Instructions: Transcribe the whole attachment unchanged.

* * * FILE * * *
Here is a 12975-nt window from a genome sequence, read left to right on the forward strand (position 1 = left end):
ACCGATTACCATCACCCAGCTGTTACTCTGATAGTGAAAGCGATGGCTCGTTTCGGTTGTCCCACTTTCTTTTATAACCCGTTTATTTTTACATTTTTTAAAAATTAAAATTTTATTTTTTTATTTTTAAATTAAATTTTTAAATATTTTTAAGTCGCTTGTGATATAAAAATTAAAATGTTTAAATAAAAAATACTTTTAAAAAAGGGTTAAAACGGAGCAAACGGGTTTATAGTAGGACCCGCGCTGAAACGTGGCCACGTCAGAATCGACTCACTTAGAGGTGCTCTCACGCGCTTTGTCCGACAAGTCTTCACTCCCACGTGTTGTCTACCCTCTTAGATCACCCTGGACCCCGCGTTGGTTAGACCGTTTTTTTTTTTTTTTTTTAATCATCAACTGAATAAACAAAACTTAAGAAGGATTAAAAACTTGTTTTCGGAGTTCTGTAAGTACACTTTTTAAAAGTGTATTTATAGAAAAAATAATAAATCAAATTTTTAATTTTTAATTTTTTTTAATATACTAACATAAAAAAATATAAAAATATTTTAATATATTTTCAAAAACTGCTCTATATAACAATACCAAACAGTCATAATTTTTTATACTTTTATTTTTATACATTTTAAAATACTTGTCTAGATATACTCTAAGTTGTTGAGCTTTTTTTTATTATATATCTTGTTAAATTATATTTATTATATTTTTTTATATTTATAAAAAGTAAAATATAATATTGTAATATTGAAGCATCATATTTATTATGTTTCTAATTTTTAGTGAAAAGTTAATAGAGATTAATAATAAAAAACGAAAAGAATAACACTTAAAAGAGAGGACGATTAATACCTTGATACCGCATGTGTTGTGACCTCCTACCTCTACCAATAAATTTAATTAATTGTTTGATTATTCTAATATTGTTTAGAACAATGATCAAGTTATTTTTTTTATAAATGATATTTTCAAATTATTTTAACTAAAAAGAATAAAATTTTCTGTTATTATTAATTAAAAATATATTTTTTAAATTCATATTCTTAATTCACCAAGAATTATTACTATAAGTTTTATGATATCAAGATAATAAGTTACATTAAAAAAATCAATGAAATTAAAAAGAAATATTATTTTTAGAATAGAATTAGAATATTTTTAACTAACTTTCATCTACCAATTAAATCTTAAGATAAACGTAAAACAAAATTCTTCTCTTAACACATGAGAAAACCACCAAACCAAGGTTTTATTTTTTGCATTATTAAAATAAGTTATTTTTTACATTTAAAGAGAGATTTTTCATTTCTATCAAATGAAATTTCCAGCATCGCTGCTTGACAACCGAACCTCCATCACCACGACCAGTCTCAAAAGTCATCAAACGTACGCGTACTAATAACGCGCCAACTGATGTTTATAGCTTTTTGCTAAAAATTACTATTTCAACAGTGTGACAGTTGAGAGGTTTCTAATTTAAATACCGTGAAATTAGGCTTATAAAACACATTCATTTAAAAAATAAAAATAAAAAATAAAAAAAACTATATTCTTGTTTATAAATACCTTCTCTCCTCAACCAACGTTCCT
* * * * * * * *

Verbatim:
Here is a 12975-nt window from a genome sequence, read left to right on the forward strand (position 1 = left end):
ACCGATTACCATCACCCAGCTGTTACTCTGATAGTGAAAGCGATGGCTCGTTTCGGTTGTCCCACTTTCTTTTATAACCCGTTTATTTTTACATTTTTTAAAAATTAAAATTTTATTTTTTTATTTTTAAATTAAATTTTTAAATATTTTTAAGTCGCTTGTGATATAAAAATTAAAATGTTTAAATAAAAAATACTTTTAAAAAAGGGTTAAAACGGAGCAAACGGGTTTATAGTAGGACCCGCGCTGAAACGTGGCCACGTCAGAATCGACTCACTTAGAGGTGCTCTCACGCGCTTTGTCCGACAAGTCTTCACTCCCACGTGTTGTCTACCCTCTTAGATCACCCTGGACCCCGCGTTGGTTAGACCGTTTTTTTTTTTTTTTTTTAATCATCAACTGAATAAACAAAACTTAAGAAGGATTAAAAACTTGTTTTCGGAGTTCTGTAAGTACACTTTTTAAAAGTGTATTTATAGAAAAAATAATAAATCAAATTTTTAATTTTTAATTTTTTTTAATATACTAACATAAAAAAATATAAAAATATTTTAATATATTTTCAAAAACTGCTCTATATAACAATACCAAACAGTCATAATTTTTTATACTTTTATTTTTATACATTTTAAAATACTTGTCTAGATATACTCTAAGTTGTTGAGCTTTTTTTTATTATATATCTTGTTAAATTATATTTATTATATTTTTTTATATTTATAAAAAGTAAAATATAATATTGTAATATTGAAGCATCATATTTATTATGTTTCTAATTTTTAGTGAAAAGTTAATAGAGATTAATAATAAAAAACGAAAAGAATAACACTTAAAAGAGAGGACGATTAATACCTTGATACCGCATGTGTTGTGACCTCCTACCTCTACCAATAAATTTAATTAATTGTTTGATTATTCTAATATTGTTTAGAACAATGATCAAGTTATTTTTTTTATAAATGATATTTTCAAATTATTTTAACTAAAAAGAATAAAATTTTCTGTTATTATTAATTAAAAATATATTTTTTAAATTCATATTCTTAATTCACCAAGAATTATTACTATAAGTTTTATGATATCAAGATAATAAGTTACATTAAAAAAATCAATGAAATTAAAAAGAAATATTATTTTTAGAATAGAATTAGAATATTTTTAACTAACTTTCATCTACCAATTAAATCTTAAGATAAACGTAAAACAAAATTCTTCTCTTAACACATGAGAAAACCACCAAACCAAGGTTTTATTTTTTGCATTATTAAAATAAGTTATTTTTTACATTTAAAGAGAGATTTTTCATTTCTATCAAATGAAATTTCCAGCATCGCTGCTTGACAACCGAACCTCCATCACCACGACCAGTCTCAAAAGTCATCAAACGTACGCGTACTAATAACGCGCCAACTGATGTTTATAGCTTTTTGCTAAAAATTACTATTTCAACAGTGTGACAGTTGAGAGGTTTCTAATTTAAATACCGTGAAATTAGGCTTATAAAACACATTCATTTAAAAAATAAAAATAAAAAATAAAAAAAACTATATTCTTGTTTATAAATACCTTCTCTCCTCAACCAACGTTCCT